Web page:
This was six years ago and “now on our 21st revision” Angels Den founder Bill Morrow is telling me about how he built one of the fastest growing and most controversial startup investment businesses in the world. It also comes a few days after I got to experience the Angels Den first hand.
On paper the numbers are impressive. Angels Den claims to have 6,000 investors on its books, 20 experts in 10 offices around the world and to have raised £16 million in investment. It boasts of six ways for angels to invest and just four steps startups need to pass to get funded. It is part accelerator, part incubator, part mentor, part venture capitalist, part angel investor, part crowd funder and for the more traditional specialists in startup community – more than part suspicious.
“What actually is Angels Den?” said one investor to me who wished to remain anonymous. “Can its numbers be verified? Its founder is vocal about many things, but not so much about its track record and funding successes. Angels Den has been around for some time now, and startups don’t appear to have it on their radar. It does not come up in conversation when investors discuss the Angel investment landscape in Great Britain.”
Morrow is aware of this criticism and knows it is far from a lone voice, but he also couldn’t care less. He is an entrepreneur himself and has taken his fair share of knocks. He studied business before becoming (in his words) a “terrible accountant and even worse investment banker” before striking gold after he made and sold a financial services company, initially retiring at 40. He talks fast, cracks jokes, is remarkably self deprecating and certainly ‘vocal about many things’ but he is also incredibly direct. “I don’t want to save the world,” he stresses to me, “I want to make money.”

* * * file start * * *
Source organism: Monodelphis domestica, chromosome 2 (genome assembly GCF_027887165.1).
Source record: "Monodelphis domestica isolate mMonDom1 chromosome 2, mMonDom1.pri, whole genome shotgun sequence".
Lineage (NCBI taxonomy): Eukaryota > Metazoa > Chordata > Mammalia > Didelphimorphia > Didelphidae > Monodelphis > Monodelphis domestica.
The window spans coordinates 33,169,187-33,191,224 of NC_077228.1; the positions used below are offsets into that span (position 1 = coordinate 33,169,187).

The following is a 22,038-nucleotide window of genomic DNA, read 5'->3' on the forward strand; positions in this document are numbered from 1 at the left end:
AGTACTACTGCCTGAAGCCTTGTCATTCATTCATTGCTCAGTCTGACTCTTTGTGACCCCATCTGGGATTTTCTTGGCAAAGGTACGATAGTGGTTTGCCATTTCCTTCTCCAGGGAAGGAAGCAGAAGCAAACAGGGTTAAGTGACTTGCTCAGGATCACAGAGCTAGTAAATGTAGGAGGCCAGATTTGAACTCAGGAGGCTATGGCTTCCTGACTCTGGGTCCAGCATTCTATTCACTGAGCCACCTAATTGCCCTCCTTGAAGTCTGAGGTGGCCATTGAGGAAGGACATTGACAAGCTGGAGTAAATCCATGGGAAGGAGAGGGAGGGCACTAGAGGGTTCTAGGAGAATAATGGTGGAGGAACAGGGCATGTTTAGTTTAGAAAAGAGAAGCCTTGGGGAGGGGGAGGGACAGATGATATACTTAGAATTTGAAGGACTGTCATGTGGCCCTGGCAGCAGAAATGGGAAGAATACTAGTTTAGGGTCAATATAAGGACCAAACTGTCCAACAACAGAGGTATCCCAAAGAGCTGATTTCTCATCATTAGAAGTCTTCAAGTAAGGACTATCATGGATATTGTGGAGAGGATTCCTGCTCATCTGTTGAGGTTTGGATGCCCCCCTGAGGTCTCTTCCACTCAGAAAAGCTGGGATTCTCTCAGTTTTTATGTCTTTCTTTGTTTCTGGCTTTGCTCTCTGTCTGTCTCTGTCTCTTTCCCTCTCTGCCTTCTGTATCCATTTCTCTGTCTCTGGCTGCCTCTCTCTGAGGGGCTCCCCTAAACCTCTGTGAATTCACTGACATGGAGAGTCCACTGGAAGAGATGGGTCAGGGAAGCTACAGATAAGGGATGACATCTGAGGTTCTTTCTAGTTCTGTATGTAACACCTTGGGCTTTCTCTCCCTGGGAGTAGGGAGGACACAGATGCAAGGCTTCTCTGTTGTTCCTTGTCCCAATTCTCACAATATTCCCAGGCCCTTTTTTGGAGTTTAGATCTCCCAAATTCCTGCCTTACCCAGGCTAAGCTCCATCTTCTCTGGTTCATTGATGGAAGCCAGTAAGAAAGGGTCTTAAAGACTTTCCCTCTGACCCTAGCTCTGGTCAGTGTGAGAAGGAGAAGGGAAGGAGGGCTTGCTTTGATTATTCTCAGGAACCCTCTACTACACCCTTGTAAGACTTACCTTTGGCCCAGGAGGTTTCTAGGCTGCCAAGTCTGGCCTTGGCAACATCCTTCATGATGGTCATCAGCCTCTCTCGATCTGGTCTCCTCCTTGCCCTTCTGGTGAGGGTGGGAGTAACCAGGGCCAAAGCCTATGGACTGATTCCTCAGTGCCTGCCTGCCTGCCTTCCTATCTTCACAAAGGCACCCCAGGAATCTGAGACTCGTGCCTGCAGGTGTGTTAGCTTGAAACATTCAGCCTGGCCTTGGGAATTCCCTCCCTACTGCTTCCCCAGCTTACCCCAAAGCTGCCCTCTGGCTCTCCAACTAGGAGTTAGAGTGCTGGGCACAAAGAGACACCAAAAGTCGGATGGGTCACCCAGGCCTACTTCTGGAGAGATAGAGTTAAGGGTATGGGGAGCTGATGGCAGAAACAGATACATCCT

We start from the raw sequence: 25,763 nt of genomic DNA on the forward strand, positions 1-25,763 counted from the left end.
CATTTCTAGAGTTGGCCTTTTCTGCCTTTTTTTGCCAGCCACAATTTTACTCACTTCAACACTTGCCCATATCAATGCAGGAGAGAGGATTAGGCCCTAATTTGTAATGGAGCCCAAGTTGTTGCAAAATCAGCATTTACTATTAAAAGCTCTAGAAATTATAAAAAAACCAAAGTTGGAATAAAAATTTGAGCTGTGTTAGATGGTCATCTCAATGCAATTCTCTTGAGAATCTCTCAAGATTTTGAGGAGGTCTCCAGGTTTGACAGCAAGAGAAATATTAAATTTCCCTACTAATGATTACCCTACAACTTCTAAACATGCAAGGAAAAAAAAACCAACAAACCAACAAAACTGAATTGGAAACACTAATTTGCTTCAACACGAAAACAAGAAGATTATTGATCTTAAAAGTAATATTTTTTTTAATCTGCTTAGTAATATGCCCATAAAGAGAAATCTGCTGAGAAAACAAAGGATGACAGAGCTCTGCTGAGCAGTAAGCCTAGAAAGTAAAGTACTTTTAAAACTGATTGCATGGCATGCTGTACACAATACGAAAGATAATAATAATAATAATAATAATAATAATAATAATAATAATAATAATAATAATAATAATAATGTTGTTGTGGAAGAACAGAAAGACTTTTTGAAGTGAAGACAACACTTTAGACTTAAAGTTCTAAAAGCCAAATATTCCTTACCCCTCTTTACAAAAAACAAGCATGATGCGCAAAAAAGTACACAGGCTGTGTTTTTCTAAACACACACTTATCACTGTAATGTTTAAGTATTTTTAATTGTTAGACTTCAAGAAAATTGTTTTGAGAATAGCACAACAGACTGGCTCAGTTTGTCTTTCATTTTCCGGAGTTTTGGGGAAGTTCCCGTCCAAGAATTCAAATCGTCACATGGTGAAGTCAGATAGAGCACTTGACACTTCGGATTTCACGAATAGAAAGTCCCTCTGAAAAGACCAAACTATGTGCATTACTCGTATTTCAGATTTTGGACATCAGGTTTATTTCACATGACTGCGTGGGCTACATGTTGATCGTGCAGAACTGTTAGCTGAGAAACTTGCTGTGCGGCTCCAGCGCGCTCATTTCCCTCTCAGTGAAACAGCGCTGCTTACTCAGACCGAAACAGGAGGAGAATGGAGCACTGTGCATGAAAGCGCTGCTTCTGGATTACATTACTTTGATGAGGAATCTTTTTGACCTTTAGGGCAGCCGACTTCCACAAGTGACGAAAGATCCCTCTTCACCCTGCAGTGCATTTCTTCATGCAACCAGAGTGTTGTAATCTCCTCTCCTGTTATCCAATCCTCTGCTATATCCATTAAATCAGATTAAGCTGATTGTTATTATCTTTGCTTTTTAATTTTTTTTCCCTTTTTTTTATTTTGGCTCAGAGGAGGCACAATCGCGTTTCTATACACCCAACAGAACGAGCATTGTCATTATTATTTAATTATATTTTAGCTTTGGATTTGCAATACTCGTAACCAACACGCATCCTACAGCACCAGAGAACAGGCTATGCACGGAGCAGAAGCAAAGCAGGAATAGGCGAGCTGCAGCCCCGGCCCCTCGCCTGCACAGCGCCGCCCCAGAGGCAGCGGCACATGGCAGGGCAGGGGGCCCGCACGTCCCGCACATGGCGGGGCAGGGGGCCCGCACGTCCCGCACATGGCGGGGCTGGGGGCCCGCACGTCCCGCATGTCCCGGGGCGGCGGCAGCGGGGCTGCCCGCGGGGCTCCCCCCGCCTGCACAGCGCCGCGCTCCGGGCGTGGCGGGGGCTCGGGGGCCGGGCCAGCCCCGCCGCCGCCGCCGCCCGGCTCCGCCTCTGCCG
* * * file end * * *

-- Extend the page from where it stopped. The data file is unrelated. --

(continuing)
Of course this is true of all investors, but they tend to be less upfront about it. Convinced by a business plan, most investors exchange a stake in the company for capital in the hope the company grows in value off the back of the potential they saw and the advice/connections they can provide. It has long been passed off as a noble pursuit, but Morrow thinks this is outdated.
In shaking up the sector Angels Den breaks two longstanding investment taboos: it charges startups (£800 to pitch to the angel investors on its books) and, should they get funded, it takes five per cent of the money they raise. No equity, no long term we’re-in-this-together mentality, it matchmakes entrepreneurs and investors and wants to get paid for it.
Morrow (pictured right) explains the logic. “[After selling my company] I kept getting hit up to invest in companies because they didn’t know I was Scottish! So I casually set about looking for other people’s money to invest and found I consistently met people who pretended they had money or knew people who had. Months later I’d walk away with nothing. I realised even with all my connections it was hard to find good investors so how difficult was that proving for others? I thought of Dragons Den and realised there was a huge market for investors and startups but what needed fixing was the mechanism of getting the best of both sides together.”
For Angels Den the target is early stage businesses typically looking for between £50,000 and £500,000 of investment and a template angel which Morrow describes as a “52 year old male who has spent 28 1/2 years doing something boring like a lawyer, accountant or banker, made their money, built their contacts and expertise and now wants to do something else with their life.” While there is no official minimum, he expects angels to invest no less than £20,000.